Missoula musician John Floridis' first album is called "This Year."
Not "Next Year." Or "Last Year."
It was 14 years ago and Floridis was at his father's home in Atlanta watching the NFL playoffs, something of a father-son ritual for the football-crazed family. Only that year was different: Ronald George Floridis, just 60 years old, was dying of lung cancer.
John, a virtuoso guitarist, had, at that time, worked in lots of bands and was a professional music therapist. But that day, at age 31, what he really wanted to do was record his own music. Make an album.
So as the Vikings-Giants game moved on, the son threw out that possibility to his dad, who'd spent his professional life as an estate planner.
"My dad was pretty stoic at that point, pretty focused on his battle with cancer, I imagine, his mortality pretty much in the forefront of his thoughts," John recalled. "When I brought this up, he was staring at the TV watching the game, and he said, 'As I recall, you said that last year.' Kind of deadpan. Matter of fact. I smiled and laughed a bit, knowing that he was right. I had said that last year, and I still hadn't done it."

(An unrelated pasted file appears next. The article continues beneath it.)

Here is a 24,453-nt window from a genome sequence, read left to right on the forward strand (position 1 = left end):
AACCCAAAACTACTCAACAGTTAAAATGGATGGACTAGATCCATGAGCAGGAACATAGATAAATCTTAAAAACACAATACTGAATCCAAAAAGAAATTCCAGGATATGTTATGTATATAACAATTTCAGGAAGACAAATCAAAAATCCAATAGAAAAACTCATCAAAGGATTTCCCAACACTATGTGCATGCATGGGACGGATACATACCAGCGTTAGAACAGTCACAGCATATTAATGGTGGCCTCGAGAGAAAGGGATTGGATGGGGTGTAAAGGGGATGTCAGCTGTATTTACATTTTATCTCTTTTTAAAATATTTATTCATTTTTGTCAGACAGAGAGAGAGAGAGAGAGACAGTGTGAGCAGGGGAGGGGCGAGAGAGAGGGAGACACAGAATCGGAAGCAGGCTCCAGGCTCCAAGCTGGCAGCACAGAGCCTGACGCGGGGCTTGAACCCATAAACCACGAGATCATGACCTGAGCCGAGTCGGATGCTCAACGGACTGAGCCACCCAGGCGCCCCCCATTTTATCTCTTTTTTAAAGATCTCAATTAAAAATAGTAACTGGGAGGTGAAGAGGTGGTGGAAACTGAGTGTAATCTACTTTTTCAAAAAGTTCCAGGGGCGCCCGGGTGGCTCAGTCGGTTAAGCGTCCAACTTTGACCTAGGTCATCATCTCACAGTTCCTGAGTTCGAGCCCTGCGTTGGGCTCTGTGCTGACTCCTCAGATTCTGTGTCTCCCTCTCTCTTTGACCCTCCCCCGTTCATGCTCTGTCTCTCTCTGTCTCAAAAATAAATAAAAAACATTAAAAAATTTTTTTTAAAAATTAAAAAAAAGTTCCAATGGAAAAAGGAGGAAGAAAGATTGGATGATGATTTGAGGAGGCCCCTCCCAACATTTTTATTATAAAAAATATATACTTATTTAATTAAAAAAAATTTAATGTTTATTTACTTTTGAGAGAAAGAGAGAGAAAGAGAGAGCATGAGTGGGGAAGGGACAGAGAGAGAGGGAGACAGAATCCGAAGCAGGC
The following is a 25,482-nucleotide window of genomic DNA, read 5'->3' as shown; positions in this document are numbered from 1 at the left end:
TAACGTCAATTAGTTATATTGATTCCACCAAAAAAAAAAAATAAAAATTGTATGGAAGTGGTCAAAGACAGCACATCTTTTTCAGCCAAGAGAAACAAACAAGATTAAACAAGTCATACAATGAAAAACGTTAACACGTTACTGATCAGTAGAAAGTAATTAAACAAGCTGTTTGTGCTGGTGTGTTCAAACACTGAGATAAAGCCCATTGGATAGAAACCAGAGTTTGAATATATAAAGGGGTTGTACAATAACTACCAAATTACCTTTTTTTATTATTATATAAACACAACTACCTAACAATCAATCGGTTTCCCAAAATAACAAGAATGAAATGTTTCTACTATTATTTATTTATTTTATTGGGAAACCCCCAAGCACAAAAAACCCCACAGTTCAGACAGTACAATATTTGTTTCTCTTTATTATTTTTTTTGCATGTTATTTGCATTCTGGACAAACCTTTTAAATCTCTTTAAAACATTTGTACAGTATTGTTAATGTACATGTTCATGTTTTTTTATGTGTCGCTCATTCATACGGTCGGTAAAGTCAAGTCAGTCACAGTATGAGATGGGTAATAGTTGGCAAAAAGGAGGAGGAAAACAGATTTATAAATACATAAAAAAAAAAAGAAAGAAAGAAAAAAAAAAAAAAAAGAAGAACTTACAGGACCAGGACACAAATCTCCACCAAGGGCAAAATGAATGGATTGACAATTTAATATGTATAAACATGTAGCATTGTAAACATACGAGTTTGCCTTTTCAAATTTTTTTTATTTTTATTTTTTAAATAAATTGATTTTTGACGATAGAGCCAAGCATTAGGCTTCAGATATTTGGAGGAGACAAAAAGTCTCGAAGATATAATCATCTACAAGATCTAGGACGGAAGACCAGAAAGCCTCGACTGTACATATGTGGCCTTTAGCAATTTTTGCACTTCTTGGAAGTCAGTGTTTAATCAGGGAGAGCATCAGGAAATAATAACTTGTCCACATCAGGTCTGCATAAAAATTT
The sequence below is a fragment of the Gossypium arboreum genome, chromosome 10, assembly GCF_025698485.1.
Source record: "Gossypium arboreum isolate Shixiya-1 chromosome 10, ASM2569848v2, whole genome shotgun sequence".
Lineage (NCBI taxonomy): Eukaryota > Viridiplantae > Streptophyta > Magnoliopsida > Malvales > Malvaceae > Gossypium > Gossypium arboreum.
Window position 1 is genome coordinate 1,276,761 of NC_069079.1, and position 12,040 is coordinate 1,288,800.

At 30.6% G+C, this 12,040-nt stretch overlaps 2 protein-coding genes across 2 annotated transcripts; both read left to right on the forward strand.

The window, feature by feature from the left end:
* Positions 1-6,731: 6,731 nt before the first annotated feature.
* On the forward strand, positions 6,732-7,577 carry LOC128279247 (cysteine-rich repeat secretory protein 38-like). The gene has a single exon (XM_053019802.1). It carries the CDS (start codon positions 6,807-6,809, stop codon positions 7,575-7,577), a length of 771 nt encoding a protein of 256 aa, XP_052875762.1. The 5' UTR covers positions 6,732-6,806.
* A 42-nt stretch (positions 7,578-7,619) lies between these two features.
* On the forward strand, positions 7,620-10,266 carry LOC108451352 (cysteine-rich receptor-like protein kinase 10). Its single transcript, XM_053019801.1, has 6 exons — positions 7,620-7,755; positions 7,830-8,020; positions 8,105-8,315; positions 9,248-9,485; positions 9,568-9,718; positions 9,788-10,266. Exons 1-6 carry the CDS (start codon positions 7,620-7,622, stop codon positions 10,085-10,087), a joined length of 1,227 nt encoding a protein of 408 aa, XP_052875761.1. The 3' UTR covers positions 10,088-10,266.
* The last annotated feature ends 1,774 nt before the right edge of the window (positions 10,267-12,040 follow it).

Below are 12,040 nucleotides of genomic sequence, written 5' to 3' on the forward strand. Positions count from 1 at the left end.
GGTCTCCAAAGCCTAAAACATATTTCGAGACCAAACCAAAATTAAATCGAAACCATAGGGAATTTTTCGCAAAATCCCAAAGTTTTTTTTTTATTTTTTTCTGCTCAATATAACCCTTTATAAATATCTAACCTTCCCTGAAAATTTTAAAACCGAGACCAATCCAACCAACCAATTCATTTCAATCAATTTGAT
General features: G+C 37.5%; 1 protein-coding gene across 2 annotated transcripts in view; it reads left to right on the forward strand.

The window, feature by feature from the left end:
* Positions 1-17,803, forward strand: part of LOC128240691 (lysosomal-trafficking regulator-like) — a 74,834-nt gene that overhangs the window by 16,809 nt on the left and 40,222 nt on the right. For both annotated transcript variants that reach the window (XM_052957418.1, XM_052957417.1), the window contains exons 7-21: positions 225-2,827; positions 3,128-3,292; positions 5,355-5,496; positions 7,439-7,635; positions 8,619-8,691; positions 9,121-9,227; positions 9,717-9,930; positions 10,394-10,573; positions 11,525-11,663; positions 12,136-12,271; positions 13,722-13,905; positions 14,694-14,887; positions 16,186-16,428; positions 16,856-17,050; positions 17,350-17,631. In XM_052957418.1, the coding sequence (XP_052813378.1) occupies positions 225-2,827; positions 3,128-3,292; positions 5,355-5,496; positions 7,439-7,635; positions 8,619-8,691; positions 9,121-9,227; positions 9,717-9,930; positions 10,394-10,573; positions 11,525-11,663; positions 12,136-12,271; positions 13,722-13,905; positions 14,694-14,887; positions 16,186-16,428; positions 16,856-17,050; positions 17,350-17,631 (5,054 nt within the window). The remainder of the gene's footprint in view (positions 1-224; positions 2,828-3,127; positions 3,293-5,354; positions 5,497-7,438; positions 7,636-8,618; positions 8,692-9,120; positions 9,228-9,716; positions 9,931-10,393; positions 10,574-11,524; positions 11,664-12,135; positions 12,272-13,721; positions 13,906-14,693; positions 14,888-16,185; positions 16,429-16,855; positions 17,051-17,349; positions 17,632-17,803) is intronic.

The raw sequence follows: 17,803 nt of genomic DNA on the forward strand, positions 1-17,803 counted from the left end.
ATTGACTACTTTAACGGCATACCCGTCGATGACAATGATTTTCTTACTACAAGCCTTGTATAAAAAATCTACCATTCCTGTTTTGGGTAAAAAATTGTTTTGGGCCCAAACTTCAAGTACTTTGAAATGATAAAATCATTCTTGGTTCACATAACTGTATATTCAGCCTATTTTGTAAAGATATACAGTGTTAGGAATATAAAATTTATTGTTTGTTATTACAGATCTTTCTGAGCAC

A few weeks later, R.G. Floridis was gone.
"It wasn't until after he had died … that it occurred to me that he was saying something to me on a much deeper level, one that I imagine comes from knowing that your days are coming to an end," his son said. "Perhaps a message to not put off something you really want, or in this case, need to do. Perhaps a message that you don't want to have regrets left when you are at that place my father was in at the time."
The lessons our fathers teach us aren't always spoken. And sometimes, even when they couldn't be voiced more clearly, we don't hear them.
We're too young, too stupid, too arrogant to listen.
Some lessons have to percolate, over weeks, years, decades. And some we just bear witness to - a father weathering a storm at work, a crisis at home, the loss of his own parents.
And some fathers, just in their very being, serve as cautionary tales, examples of what not to do.
Mae Nan Ellingson, a Missoula attorney and the youngest member of the 1972 Montana Constitutional Convention, had a difficult father. He drank, got violent, took things out on his family.
He worked his children hard, often late into the night at the family drive-in. He hadn't graduated from high school, and constantly told his kids about the importance of an education.